Posters emphasized it and trailers ended with it: a child holding on to an adamantium-clawed hand. But that image is not as powerful as another that captures the true heart of “Logan”: one old man carrying another.
The X-Men star’s latest—and last—outing is at times painful to watch. Not because of its quality or R rating. The film is stellar and unlike any comic adaptation to date. What’s difficult is seeing how once seemingly invincible heroes share an inevitable fate with everyone else: the toll that time takes on the body and mind.
“Logan” opens six years after “Days of Future Past,” in which the title character travels time not to save it, but alter it. If only the former were the case, for in 2029, Logan (Hugh Jackman), aka Wolverine, now lives in an age where his fellow mutants are becoming extinct and his own body-healing powers are dwindling. He aims not to stop it—just endure it.
He does so across the border in Mexico, accompanied by Charles Xavier (Patrick Stewart), the mind-controlling professor whose school for “the gifted” saved the lives of many young mutants, including Logan’s. Now it is Xavier who is in Logan’s care, as his brain succumbs to dementia. Logan carries him to bed, to his wheelchair, to the car, to the bathroom.
For anyone who’s experienced the physical and mental decline of a loved one, the scenes between Xavier and Logan are emotionally draining, yet heartwarming. Their supporting roles have certainly changed since the first “X-Men” in 2000. To quote another superhero classic, “the son becomes the father, and the father becomes the son.”
That fatherly presence is the central theme to “Logan,” especially when the drunk, broken Wolverine is forced to take in a young child who, like him, escaped great suffering. Confronted with a choice, Logan must either embark on a sobering journey to protect the child from coming danger or stay put with Xavier and continue “preparing” for a life they may never reach.
His decision turns “Logan” into “Unforgiven” meets “Mad Max” with a touch of “Three Fugitives.” Western thematic elements at its core, “Logan” dispenses with the checklist typically required for a comic-book movie—intergalactic scope: check; overused computer graphics: check—in favor of a more realistic, character-driven piece.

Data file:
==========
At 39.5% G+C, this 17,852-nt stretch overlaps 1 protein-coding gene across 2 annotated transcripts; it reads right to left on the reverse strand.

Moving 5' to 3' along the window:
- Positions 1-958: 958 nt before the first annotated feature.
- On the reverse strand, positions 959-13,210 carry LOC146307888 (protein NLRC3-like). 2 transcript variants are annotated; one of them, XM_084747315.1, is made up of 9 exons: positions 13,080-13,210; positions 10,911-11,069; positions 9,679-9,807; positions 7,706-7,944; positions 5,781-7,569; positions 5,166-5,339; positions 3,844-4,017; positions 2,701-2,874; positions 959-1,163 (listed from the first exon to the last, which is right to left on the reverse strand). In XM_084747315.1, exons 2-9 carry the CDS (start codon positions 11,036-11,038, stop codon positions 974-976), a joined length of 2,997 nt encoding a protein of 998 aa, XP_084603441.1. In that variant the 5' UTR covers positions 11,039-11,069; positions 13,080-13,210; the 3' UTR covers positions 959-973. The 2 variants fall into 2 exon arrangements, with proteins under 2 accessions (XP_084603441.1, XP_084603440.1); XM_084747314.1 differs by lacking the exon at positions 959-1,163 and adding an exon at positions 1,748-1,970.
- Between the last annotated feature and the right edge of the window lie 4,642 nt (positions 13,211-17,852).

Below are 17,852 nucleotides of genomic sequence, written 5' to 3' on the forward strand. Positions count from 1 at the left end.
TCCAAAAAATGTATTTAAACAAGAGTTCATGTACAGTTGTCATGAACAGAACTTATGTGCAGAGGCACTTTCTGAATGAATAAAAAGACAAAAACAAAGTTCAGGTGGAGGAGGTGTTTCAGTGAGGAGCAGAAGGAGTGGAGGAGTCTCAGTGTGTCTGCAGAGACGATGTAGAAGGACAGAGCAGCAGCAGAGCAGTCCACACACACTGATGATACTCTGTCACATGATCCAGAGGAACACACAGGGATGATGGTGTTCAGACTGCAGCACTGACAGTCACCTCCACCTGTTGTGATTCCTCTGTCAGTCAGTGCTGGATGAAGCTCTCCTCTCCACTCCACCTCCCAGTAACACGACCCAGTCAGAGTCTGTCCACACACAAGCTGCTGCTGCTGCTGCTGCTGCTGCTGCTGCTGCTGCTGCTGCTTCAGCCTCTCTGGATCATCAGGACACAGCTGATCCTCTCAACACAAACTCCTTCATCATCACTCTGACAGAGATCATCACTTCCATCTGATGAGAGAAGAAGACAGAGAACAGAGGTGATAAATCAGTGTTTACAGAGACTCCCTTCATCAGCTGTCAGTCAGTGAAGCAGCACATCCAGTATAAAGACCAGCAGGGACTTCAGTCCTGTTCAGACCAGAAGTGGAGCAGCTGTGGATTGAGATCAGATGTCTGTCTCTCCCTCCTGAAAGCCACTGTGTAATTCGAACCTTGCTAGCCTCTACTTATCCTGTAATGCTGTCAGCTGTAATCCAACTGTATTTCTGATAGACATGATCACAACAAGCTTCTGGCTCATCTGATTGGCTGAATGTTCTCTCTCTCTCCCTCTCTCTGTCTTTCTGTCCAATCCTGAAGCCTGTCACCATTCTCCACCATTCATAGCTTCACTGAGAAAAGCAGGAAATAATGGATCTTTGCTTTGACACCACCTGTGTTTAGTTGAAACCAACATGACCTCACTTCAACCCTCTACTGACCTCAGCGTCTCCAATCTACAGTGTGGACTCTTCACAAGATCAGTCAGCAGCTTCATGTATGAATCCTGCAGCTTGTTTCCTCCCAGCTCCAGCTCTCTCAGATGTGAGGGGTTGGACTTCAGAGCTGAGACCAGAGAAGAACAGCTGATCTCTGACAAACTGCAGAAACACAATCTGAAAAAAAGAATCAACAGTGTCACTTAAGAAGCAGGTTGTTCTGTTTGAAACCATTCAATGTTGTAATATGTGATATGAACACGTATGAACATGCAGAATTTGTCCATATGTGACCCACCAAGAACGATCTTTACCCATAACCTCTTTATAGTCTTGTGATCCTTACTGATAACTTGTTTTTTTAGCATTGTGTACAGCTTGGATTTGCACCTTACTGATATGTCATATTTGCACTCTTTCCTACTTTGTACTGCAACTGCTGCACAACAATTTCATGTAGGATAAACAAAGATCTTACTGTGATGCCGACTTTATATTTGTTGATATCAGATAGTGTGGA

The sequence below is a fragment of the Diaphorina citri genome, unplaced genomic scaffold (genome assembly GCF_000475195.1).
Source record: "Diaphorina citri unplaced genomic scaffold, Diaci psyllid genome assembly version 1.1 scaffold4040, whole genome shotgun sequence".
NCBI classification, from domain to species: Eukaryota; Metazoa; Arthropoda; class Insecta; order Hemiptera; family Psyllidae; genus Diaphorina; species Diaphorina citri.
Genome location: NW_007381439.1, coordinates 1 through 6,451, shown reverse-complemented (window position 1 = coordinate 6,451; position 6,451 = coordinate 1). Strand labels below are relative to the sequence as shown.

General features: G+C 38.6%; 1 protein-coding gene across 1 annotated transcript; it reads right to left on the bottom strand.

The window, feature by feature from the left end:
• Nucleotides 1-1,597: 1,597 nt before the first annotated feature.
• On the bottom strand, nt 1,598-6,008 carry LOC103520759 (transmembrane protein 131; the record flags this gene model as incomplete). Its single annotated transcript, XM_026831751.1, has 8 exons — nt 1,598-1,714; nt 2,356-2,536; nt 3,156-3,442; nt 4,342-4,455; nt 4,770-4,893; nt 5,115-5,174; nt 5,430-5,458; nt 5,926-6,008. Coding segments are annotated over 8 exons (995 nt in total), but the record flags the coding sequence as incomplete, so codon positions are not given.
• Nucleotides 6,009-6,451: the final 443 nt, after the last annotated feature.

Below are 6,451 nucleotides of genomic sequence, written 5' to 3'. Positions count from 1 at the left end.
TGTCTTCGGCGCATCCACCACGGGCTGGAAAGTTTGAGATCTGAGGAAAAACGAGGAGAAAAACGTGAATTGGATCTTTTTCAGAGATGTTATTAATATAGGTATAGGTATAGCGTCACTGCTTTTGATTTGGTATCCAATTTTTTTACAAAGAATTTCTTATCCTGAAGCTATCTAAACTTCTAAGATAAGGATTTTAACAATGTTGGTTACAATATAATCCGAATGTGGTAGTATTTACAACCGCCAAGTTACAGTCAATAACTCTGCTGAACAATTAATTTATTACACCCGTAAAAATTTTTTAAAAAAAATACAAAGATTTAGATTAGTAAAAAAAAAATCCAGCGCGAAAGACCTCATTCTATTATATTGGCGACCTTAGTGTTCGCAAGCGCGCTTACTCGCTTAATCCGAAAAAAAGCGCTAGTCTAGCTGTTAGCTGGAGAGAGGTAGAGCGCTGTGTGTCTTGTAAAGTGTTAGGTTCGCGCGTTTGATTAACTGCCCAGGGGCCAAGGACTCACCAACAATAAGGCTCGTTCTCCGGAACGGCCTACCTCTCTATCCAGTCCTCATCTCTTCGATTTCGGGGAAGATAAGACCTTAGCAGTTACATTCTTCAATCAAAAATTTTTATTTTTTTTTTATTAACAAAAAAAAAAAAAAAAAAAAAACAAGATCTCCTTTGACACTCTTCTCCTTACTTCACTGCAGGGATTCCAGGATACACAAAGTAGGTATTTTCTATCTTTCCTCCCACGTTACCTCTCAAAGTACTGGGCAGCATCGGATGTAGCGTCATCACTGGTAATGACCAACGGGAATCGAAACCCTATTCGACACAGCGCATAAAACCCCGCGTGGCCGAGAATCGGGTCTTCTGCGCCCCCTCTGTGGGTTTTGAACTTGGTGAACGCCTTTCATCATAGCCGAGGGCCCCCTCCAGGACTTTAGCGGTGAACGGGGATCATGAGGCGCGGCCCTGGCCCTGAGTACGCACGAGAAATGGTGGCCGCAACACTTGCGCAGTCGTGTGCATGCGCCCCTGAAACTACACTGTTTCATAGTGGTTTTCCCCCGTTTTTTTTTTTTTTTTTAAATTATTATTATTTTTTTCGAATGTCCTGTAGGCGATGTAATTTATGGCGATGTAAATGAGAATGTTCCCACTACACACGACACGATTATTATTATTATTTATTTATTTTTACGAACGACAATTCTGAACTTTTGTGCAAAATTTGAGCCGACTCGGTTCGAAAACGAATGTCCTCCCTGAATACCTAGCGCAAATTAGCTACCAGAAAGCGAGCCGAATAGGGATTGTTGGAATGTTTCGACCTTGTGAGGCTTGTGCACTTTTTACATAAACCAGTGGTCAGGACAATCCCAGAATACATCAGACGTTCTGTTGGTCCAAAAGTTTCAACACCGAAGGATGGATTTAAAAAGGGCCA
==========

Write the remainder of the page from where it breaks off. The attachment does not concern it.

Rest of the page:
Although the film slows a bit when Wolverine’s youthful new partner joins the fray, it’s saved by Jackman’s and Stewart’s performances. Indeed, both roles were made for director James Mangold, who’s proved his character-building chops overseeing Oscar-winning performances in “Girl, Interrupted” and the Johnny Cash biopic “Walk the Line.”
That directorial expertise is something Jackman long wanted for his character. Just as Wolverine carried Xavier in “Logan,” Jackman has carried Wolverine through nine X-Men films—many good, some not so much.
His first solo outing, “X-Men Origins: Wolverine,” was maligned by critics and almost resulted in Jackman leaving the role. To save face, he recruited friend and auteur Darren Aronofsky to lead his next, “The Wolverine,” which the director eventually departed amid a divorce. Mangold then took the helm.
Although redeemed by the well-reviewed effort, even “The Wolverine” fell back on the all-too-familiar comic-book formula. Mangold actually shot an R-rated version, but studio execs went with the “safer” PG-13.
With “Logan,” Jackman lobbied for the R rating to give his character what he thought the foul-mouthed, cigar-smoking, appendage-slicing hero was due. He even took a pay cut for it. And Mangold got to make a film more like his “3:10 to Yuma” and “Walk the Line”—even managing to incorporate a song from the Man in Black, wholly appropriate for Jackman’s dark hero.
In recalling a particular scene, however—when Professor Xavier comforts Logan’s young companion, explaining that a loud noise from outside is just a “choo choo”—words from a different Johnny Cash cover come to mind for “Logan”: “There is a train that’s heading straight to heaven’s gate. And on the way, child and man…watch and wait—for redemption day.”
Whether Logan and his partner ever board that train, moviegoers will have to see for themselves. But this much is certain: With “Logan,” redemption comes, both for Jackman and his Wolverine.
4.5 out of 5